Prosecutors call for alleged Russian agent to stay in custody

Prosecutors call for alleged Russian agent to stay in custody
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Federal prosecutors are urging a district court judge to keep alleged Russian foreign agent Maria Butina in custody while she awaits trial.

In a court filing Wednesday, U.S. attorneys told the U.S. District Court for the District of Columbia that Butina, 29, poses a serious flight risk based on the nature of the charges, her history of deceptive conduct, the potential sentence she faces, the strong evidence of guilt, her extensive foreign connections and her lack of any meaningful ties to the United States.

Prosecutors noted her last tie to the District of Columbia — her apartment lease — ends on July 31, and there were boxes packed in it consistent with a forthcoming move at the time of her arrest on July 15.

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“All of Butina’s known personal ties, save for those U.S. persons she attempted to exploit and influence, reside in the Russian Federation,” they said in the filing.

“Because Butina has been exposed as an illegal agent of Russia, there is the grave risk that she will appeal to those within that government with whom she conspired to aid her escape from the United States.”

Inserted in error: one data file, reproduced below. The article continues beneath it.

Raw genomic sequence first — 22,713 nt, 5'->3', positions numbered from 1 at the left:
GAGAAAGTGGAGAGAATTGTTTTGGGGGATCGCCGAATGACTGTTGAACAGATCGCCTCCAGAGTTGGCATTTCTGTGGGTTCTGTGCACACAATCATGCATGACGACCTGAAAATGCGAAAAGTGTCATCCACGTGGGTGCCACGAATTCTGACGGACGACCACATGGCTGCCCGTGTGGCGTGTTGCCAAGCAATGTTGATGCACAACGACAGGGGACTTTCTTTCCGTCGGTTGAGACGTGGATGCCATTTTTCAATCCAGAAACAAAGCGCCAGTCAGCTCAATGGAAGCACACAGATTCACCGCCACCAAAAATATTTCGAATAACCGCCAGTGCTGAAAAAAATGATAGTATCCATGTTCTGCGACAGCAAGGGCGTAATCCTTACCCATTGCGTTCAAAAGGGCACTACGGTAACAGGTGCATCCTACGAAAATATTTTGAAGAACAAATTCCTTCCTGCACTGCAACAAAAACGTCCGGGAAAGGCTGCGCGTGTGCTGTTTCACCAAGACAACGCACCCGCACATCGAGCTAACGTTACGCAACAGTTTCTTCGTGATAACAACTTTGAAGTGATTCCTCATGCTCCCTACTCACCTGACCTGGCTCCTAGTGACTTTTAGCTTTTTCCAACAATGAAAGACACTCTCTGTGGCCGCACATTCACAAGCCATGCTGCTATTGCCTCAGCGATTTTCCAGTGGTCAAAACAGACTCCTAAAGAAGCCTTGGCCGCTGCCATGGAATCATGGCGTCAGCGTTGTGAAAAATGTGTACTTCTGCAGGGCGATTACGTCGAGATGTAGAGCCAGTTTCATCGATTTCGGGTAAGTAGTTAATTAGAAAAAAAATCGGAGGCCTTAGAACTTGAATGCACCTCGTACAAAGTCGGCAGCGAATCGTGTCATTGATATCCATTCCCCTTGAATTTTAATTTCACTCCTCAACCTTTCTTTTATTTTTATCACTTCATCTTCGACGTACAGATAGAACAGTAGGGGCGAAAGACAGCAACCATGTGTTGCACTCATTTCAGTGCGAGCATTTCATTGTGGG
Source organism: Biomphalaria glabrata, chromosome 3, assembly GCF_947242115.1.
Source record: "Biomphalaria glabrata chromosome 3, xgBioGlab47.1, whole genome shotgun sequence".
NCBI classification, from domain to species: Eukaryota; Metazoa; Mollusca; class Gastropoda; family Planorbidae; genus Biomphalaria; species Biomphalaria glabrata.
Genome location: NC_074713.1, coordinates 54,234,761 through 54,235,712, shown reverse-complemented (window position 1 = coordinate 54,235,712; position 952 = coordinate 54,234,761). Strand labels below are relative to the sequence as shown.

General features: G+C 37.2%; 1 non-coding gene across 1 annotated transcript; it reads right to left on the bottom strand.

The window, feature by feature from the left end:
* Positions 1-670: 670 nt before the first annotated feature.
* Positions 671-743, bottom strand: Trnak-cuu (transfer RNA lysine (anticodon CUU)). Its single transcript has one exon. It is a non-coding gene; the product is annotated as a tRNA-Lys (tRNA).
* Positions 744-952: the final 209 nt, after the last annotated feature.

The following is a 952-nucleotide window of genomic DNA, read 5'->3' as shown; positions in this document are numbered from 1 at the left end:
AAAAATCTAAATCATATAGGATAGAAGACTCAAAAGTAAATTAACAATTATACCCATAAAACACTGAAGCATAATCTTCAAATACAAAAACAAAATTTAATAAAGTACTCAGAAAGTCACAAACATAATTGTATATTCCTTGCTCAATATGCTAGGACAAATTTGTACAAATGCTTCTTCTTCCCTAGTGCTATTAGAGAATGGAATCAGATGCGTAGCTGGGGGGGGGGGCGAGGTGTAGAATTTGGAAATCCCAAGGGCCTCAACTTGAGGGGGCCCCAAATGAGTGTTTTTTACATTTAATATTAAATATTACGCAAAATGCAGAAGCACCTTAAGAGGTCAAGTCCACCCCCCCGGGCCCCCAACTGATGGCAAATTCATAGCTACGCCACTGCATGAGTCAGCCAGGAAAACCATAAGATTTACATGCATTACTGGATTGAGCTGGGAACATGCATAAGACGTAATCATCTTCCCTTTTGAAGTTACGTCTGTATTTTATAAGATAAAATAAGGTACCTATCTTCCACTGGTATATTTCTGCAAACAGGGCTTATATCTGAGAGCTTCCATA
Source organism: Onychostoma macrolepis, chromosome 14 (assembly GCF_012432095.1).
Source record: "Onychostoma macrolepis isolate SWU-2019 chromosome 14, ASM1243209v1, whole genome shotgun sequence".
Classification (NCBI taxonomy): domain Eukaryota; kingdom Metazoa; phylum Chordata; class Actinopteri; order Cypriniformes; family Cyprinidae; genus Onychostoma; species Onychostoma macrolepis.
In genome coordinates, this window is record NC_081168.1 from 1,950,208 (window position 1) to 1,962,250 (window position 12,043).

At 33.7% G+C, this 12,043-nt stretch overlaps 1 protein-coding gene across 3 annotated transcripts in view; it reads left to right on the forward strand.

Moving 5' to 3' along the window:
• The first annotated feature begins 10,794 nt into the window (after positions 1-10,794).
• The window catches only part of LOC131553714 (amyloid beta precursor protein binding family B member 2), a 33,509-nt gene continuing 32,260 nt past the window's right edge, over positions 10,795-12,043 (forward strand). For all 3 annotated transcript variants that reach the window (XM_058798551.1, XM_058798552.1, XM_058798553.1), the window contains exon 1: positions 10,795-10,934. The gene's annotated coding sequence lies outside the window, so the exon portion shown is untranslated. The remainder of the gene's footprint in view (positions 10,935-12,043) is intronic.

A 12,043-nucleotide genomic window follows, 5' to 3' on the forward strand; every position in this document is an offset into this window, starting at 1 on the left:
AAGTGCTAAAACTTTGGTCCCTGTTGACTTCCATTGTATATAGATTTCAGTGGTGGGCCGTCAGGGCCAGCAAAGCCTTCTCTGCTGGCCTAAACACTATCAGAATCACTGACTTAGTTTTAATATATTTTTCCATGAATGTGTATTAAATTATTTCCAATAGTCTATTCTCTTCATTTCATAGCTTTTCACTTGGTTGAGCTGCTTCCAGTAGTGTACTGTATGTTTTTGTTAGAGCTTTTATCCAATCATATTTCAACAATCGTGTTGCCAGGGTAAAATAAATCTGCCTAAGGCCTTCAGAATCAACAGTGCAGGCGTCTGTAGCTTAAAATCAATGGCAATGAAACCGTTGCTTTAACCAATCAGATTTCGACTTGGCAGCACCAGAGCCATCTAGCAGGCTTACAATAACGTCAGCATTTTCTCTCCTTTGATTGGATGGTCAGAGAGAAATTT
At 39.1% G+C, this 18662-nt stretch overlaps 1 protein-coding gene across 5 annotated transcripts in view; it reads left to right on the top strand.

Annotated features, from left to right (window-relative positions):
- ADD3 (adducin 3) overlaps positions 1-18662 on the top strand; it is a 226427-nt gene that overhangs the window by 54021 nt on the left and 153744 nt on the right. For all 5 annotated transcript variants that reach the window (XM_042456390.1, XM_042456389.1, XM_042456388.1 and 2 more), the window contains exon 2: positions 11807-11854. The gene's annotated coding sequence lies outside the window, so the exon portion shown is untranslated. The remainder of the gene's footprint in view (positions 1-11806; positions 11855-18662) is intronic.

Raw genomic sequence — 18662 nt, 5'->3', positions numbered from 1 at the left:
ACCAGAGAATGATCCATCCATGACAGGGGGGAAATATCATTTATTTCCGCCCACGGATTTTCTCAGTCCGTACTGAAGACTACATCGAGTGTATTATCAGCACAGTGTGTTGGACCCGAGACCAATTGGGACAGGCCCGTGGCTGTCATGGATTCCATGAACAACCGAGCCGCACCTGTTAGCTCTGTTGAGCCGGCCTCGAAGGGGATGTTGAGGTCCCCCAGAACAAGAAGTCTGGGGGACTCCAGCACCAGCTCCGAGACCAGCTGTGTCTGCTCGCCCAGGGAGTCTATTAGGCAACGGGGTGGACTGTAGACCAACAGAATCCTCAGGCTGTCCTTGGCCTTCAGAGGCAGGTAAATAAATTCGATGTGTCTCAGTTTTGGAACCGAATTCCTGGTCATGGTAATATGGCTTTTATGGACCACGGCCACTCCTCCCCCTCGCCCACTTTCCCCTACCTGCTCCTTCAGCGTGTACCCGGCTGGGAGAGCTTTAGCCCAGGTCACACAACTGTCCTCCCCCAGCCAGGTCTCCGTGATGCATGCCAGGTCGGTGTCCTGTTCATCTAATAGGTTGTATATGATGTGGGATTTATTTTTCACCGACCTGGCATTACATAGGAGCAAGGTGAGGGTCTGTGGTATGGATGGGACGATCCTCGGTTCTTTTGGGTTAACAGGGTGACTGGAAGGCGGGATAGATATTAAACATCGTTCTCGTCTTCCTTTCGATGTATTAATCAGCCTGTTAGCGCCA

The government’s motion said Butina is believed to have lived and had a personal relationship with a 56-year-old American — referred to as U.S. Person 1 — who the FBI has determined helped her gain access to an extensive network of Americans in positions to influence political activities in the United States.

But prosecutors said that relationship does not represent a strong tie to the United States because Butina treats it as simply a necessary aspect of her activities.

Prosecutors said that on at least one occasion Butina offered an individual other than U.S. Person 1 sex in exchange for a position within a special interest organization.

In papers seized by the FBI, Butina reportedly complained about living with the 56-year-old, expressing disdain about having to maintain the arrangement.  

Butina, who studied at American University, was arrested Sunday and indicted Tuesday, accused of acting as an agent of the Russian Federation to infiltrate organizations active in American politics and to exploit personal connections with Americans in an effort to advance Russian interests.

The Department of Justice said Monday that Butina cultivated relationships with the National Rifle Association and with conservative politicians at the direction of a “high-level” Russian official.

Federal prosecutors said the FBI observed Butina preparing to leave Washington in the days leading up to her arrest.

They said she had applied for a B1/B2 visa, which would allow her to travel to and from the United States, and, on July 14, they followed her and the 56-year-old to a U-Haul facility where they inquired about renting a moving truck and purchased moving boxes. 

Butina is scheduled to appear in federal district court in D.C. for preliminary hearings on Wednesday starting at 1:30 p.m.